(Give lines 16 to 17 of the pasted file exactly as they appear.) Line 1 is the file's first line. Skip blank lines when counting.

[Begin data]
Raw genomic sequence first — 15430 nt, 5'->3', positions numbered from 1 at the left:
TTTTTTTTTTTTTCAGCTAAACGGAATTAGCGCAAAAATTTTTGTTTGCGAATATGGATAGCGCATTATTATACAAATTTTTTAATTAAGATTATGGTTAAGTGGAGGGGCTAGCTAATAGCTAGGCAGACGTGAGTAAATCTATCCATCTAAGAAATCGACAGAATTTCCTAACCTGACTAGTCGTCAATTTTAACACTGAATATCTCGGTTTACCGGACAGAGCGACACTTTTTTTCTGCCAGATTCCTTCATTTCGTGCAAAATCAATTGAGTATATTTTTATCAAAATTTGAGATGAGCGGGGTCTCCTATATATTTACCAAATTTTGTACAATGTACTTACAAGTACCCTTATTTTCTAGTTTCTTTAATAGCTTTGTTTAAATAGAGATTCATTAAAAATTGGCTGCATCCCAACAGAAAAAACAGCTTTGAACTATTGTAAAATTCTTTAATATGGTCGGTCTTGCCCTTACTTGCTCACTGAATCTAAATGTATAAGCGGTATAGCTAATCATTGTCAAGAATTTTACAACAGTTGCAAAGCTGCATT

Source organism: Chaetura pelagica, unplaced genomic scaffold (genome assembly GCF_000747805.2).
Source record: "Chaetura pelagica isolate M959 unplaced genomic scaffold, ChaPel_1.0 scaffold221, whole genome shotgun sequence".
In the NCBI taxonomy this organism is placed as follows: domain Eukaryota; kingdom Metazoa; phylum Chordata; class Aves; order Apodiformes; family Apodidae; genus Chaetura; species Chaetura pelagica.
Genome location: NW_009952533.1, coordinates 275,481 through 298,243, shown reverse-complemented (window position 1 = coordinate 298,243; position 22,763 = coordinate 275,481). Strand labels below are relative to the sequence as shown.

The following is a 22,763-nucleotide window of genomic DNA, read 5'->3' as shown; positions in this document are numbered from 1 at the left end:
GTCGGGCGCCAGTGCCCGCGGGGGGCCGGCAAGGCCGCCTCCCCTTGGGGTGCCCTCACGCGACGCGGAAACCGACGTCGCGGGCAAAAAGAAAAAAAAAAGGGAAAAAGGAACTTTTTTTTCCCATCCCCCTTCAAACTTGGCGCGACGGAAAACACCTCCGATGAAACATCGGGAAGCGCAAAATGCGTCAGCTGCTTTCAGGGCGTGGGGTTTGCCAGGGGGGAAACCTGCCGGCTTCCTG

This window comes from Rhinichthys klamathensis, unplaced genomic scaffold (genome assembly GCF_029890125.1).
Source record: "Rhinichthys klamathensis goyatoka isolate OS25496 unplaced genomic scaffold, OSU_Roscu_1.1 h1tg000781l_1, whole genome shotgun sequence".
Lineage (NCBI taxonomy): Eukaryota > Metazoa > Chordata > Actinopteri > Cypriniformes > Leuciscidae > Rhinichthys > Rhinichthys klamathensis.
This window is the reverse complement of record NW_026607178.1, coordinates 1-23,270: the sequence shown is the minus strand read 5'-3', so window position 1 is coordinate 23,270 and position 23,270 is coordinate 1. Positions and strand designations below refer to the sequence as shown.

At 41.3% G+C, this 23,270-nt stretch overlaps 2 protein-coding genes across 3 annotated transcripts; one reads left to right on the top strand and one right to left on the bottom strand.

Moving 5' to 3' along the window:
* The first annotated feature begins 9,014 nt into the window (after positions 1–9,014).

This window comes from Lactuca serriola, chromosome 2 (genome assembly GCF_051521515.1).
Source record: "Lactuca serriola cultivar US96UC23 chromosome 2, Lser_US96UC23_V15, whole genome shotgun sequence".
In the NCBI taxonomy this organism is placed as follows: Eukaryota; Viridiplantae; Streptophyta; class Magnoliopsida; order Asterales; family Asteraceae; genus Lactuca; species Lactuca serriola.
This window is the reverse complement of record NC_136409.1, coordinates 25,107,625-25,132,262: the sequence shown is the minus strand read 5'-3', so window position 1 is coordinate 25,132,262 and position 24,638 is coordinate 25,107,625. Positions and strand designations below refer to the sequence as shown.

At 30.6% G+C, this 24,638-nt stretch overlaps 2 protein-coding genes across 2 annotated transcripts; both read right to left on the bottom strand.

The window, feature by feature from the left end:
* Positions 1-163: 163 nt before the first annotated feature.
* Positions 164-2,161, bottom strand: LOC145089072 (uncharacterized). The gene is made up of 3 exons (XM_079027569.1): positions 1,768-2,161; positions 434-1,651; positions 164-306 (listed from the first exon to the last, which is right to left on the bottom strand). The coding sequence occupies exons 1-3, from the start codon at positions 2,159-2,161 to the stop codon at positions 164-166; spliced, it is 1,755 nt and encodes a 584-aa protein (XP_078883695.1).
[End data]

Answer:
This window comes from Lactuca serriola, chromosome 2 (genome assembly GCF_051521515.1).
Source record: "Lactuca serriola cultivar US96UC23 chromosome 2, Lser_US96UC23_V15, whole genome shotgun sequence".